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Martin Luther Museum by Springer Architekten, Eisleben, Germany

Springer Architekten aim to naturally insert two new buildings into a World Heritage Site’s historic ensemble. Photography by Bernd Hiepe

Like so many historical figures, the memory of Martin Luther is preserved in the now ubiquitous heritage trail. Eisleben, a small town to the north-west of Leipzig, bears the particular distinction of being the birthplace of the great proselytising founder of the Reformation. Luther was born here on 10 November 1483 and was baptised next day, the feast of St Martin of Tours, in the local church of St Peter and St Paul (the baptismal font still survives).

Though Luther only lived in Eisleben for a year before his family moved to Mansfeld, the locals were canny enough to become early pioneers of heritage tourism, opening up his house to the public in 1693 as Germany’s first ever memorial museum. Around that time, the original medieval facade was lost in a fire, and replaced by a baroque successor. In 1817 the Prussian king Friederich Wilhelm III approved state funding for the museum and in 1996, the house, its surrounding courtyard and neighbouring 19th-century Luther Armenschule (a school for the poor), were finally designated a World Heritage Site.

Over the centuries, the house/museum has been subject to changing and often contradictory curatorial, architectural and political attitudes. On one hand is the notion of idealising the site with some form of monument; on the other, an ambition to conjure a sense of the original medieval character of Luther’s birthplace. But when Springer Architekten was commissioned to add to the historic ensemble, it found that neither monumentality nor medievalism were the answer. ‘Our work is aimed at preserving the specific aura of the locale through the quite natural insertion of new buildings’, says project architect Thorsten Richter.

The Berlin-based firm has added two new pieces to the existing ensemble. A small museum acts as a spinal element, physically uniting the Luther house and across the road is a separate visitor information centre.

In practical terms, the aim is to improve facilities for Luther pilgrims, museum staff and locals alike, but this is underscored by a strong experiential dimension, in how the new elements relate to history and a sense of place.

Responding to the site as a vital and evolving entity, rather then pickled in aspic, the two new buildings are confidently and elegantly of their time. Though they are formal opposites - the museum is a long, barn-like volume, the visitor centre a kind of chamfered cube - both are united by modest two-storey scale and a thoughtful palette of materials. ‘Crisp’ is perhaps an overused architectural soubriquet, but the buildings are just that; crisp, simple and sober, with walls of oatmeal coloured brick and pre-weathered titanium zinc roofs. Large windows with minimal timber or concrete surrounds are precisely incised deep into the wall plane. It’s an architecture of astutely executed small moves - how to make an opening in a wall, how to judge the cant and heave of a roof, how to mix materials. The texture of the soft, speckly Danish brick acts as a contemporary foil to the rendered and coloured historic facades.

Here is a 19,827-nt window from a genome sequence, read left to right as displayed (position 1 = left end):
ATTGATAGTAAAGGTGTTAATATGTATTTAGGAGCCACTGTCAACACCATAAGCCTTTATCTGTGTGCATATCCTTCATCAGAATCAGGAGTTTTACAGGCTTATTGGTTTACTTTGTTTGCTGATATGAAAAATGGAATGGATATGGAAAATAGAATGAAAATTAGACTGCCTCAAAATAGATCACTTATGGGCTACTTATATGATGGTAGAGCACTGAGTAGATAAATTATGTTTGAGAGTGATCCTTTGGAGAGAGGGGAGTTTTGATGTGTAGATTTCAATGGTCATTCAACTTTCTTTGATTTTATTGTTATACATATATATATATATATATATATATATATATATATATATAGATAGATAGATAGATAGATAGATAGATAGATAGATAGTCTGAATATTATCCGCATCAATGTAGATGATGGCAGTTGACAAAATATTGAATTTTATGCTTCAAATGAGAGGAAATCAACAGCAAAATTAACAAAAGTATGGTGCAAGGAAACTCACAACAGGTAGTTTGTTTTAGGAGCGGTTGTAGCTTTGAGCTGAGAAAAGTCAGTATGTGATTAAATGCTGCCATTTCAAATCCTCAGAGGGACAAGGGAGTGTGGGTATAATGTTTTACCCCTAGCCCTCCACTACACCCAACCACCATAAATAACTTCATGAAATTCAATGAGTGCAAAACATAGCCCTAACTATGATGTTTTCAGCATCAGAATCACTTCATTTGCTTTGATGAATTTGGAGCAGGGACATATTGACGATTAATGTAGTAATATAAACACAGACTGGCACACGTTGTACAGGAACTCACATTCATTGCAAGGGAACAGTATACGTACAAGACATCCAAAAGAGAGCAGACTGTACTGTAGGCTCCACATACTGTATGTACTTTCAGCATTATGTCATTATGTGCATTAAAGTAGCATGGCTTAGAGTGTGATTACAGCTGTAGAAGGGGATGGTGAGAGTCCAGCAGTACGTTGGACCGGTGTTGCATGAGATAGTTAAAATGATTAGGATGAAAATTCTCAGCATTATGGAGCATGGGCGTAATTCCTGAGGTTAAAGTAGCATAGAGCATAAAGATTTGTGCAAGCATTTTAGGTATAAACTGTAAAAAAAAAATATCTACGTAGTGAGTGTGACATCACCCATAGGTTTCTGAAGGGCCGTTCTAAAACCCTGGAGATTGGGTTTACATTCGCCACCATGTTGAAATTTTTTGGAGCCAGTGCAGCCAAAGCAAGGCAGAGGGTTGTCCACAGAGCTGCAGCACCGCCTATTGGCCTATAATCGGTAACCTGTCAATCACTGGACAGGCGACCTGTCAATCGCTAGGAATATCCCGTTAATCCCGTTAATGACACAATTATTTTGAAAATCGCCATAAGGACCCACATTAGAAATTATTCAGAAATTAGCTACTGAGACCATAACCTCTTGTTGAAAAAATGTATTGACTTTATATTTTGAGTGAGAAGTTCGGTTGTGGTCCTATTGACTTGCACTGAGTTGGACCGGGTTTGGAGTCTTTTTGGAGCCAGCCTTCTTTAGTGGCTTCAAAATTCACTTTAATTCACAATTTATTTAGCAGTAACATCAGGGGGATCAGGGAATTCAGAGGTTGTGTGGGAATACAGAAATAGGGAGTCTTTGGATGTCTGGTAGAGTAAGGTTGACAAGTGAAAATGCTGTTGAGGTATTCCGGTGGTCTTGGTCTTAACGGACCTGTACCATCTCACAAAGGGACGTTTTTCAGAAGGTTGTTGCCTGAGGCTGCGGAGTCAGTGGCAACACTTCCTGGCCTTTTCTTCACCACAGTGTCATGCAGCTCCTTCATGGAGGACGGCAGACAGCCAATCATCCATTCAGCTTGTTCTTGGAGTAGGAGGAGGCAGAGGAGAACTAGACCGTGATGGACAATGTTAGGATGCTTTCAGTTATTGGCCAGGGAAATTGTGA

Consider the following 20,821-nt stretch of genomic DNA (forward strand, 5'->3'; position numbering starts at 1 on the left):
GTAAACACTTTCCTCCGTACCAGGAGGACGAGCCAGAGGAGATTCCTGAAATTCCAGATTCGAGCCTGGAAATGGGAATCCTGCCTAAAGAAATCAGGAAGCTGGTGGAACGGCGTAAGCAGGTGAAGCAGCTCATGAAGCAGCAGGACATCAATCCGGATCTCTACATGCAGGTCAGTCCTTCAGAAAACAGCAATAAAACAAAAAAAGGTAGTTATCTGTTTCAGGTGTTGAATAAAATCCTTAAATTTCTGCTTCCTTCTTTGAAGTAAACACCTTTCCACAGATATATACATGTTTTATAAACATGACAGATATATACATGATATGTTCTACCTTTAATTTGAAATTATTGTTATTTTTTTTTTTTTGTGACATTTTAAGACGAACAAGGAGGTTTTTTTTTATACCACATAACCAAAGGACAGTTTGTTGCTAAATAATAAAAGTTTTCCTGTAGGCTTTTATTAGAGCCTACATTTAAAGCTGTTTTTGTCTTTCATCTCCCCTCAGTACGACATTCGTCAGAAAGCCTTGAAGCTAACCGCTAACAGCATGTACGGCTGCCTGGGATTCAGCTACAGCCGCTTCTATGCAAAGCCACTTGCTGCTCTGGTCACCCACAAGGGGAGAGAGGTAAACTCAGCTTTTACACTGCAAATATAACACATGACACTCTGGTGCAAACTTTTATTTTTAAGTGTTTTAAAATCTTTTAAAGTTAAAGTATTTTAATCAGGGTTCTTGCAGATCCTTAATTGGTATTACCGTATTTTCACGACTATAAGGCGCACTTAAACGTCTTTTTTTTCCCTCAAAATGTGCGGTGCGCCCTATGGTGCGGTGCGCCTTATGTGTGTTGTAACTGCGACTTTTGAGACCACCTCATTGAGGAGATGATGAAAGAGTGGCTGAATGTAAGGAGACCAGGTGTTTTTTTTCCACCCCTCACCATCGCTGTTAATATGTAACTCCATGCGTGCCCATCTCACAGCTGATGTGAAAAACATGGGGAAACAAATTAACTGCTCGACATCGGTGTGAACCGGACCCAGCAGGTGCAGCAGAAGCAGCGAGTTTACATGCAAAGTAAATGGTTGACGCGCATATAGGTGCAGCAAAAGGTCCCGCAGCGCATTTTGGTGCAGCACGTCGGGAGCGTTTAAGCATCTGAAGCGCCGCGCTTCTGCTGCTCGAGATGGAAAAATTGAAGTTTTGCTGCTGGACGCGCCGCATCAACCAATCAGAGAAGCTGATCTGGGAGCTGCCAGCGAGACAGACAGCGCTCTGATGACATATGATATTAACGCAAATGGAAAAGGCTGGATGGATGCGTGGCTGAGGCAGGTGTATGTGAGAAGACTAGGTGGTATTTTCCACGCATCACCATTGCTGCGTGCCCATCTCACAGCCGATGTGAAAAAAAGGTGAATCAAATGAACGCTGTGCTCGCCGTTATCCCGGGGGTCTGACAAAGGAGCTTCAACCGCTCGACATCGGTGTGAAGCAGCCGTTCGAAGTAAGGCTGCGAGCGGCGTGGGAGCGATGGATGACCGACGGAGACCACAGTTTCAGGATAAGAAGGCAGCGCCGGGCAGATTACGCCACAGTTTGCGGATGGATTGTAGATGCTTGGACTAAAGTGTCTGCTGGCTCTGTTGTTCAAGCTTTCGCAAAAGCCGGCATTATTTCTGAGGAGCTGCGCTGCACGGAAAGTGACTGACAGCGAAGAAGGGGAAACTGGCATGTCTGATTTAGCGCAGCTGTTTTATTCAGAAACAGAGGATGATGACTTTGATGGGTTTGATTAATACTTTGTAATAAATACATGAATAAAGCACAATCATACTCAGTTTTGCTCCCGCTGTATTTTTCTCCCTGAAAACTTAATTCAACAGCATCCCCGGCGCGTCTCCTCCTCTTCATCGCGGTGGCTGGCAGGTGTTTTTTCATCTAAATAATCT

Entry to the site is through the cloister-like courtyard studded with gnarled and ancient trees. The museum contains a new set of exhibition spaces and rationalises circulation between the Luther house and school, formalising a visitor promenade that spans the centuries. Within the house, the set piece space is the Schöner Saal, the largest room on the first floor with a richly decorated ceiling featuring a full-length portrait of Luther. The ground floor contains a medieval kitchen. Arrayed throughout the house are books and artworks dating from Luther’s childhood.

The museum contains a collection of altarpieces, vestments, sculptures and relics. Set against a neutral backdrop of limewashed brickwork and blonde wood floors, the ornate nature of the artefacts is subtly emphasised. Gently rising, cranking and falling along the building’s length, the ribbed roof structure is exposed in the two large exhibition spaces at upper level. The thick brick walls make it possible to largely dispense with mechanical climate control. Instead, cooling air flows through perforated screens set in the windows. The third part of the ensemble, the Luther Armenschule, now appropriately houses the museum’s education functions.

Given the significance of the existing buildings, an understandable instinct might have been to churn out an anodyne piece of deferential pastiche. But such temptation has been firmly resisted. ‘The visitors, who often come from far away, should be able to sense the atmosphere of the place,’ says Richter, ‘but at the same time, the credibility of contemporary architecture should not be sacrificed.’

Architect Springer Architekten, Berlin
Project team Torsten Richter, Priscille Biolley, Wiebke Foitzik, Corinna Noack, Johannes Schumann, Birgit Terechte, Jan Wiese
Structural engineer Jockwer + Partner
Restoration consultant Jens Linke

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